Lead researcher: Dr Baden Myers

Our project objectives aim to explore forestry related aspects of water management in the South East of South Australia. Investigations include:

-          Plantation water use estimation

-          Management of wetlands

-          The impact of plantations on groundwater

Plantation water use estimation involves two components of research - the collection of plantation water use data using field plots and the development of a remote sensing tool to estimate plantation water use at the regional scale. At present, the project has four field data collection sites operating to determine plantation water use characteristics – this includes two Pinus radiata sites and two Eucalyptus Globulus sites. The project has also developed a plantation water use estimation tool using blended satellite remote sensing data. This tool can be used to estimate evapotranspiration for a given area of plantation for a given time period (e.g. months, seasons, years). The tool is still under development and we will soon commence calibration using the field plot data.

Field Testing
Photograph of equipment set up to monitor evapotranspiration of individual trees at a Eucalyptus globulus plantation water use monitoring site. Yellow arrows indicate the position of sap flow sensor equipment. Image credit: Jeff Lawson

 

Data Map
Estimated (uncalibrated) 2019 water use totals for radiata pine plantations near Mount Gambier, as cumulative 2019 volumetric
evapotranspiration (megalitres ML) for each 25x25m pixel. 

 

Data Map 2

Estimated 2019 extraction, as cumulative 2019 ET minus rainfall. (Image credit: Eriita Jones)

 

The impact of plantations on groundwater in the South East of South Australia is being investigated with a strong focus on identifying the characteristics of recharge in areas occupied by plantations. Rainfall recharge is a significant component of the water budget in the region and a major component of groundwater impact assessment. This task commenced in late 2020, but some smaller activities have already been copelted including the documentation of a consistent method to provide a depth to groundwater layer, the development of a current depth to groundwater layer and investigation into the specific yield of the management areas in the Lower Limestone Coast Water Allocation Plan.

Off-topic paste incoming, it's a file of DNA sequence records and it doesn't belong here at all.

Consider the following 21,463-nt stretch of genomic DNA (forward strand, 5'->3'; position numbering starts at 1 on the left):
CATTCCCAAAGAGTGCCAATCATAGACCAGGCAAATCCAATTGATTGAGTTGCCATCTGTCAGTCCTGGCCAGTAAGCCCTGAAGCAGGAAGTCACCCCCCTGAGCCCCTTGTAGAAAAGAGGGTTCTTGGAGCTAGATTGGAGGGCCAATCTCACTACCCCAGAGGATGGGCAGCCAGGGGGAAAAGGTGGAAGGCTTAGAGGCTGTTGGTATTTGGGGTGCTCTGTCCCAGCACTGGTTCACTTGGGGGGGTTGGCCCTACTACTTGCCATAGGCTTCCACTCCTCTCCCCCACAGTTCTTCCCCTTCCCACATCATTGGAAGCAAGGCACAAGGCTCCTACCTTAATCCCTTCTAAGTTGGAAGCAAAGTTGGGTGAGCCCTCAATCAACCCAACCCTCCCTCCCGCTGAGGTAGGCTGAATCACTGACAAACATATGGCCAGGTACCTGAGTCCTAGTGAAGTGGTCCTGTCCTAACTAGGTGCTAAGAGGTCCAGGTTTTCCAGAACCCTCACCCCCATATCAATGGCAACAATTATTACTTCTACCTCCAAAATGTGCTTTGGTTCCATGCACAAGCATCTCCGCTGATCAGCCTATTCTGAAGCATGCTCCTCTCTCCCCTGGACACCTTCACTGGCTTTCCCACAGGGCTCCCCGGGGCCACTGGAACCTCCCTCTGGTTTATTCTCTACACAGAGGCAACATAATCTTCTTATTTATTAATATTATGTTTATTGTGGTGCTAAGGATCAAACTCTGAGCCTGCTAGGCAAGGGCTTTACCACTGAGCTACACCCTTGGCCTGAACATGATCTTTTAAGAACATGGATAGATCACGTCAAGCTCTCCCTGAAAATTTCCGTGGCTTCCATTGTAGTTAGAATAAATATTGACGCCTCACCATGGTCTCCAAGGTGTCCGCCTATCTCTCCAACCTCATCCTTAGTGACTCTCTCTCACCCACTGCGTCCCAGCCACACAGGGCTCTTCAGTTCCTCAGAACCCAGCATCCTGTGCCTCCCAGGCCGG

Graph
Observed standing water level (SWL) at monitoring bore SHT012 in the Short management area, indicating a decline in groundwater levels
(higher SWL values) and evidence of recovery in recent years (data and background image courtesy of DEW/Waterconnect, 2020)

 

A third sub project is considering the management of wetlands in plantation forests. The aim is to ensure buffer policies are well founded to protect environmental assets whilst maximising the productive capacity of the plantation. To date, effort has been on review of buffers including collation of requirements in Australian states and where available in published literature and the results of this have been fed back to the project partners. Consultation with plantation forest managers has developed an understanding of how wetlands are currently managed, including condition assessment and management actions which have been applied. 

Our team:  Baden Myers, Jeff Lawson, Jim O'Hehir, Stefan Peters, Guna Hewa Alankarage, Chris Chow, Mizanur Rahman, Eriita Jones, Richard Benyon (University of Melbourne), Okke Batelaan (Flinders University), Daniel Partington (Flinders University).

 

Contact information

Dr Jim O’Hehir
General Manager: Forest Research Mount Gambier
Ph: +61 8 830 28997
E: Jim.O'Hehir@unisa.edu.au

Michele Cranage
Administrative Officer
Ph: +61 8 830 28902
E: Michele.Cranage@unisa.edu.au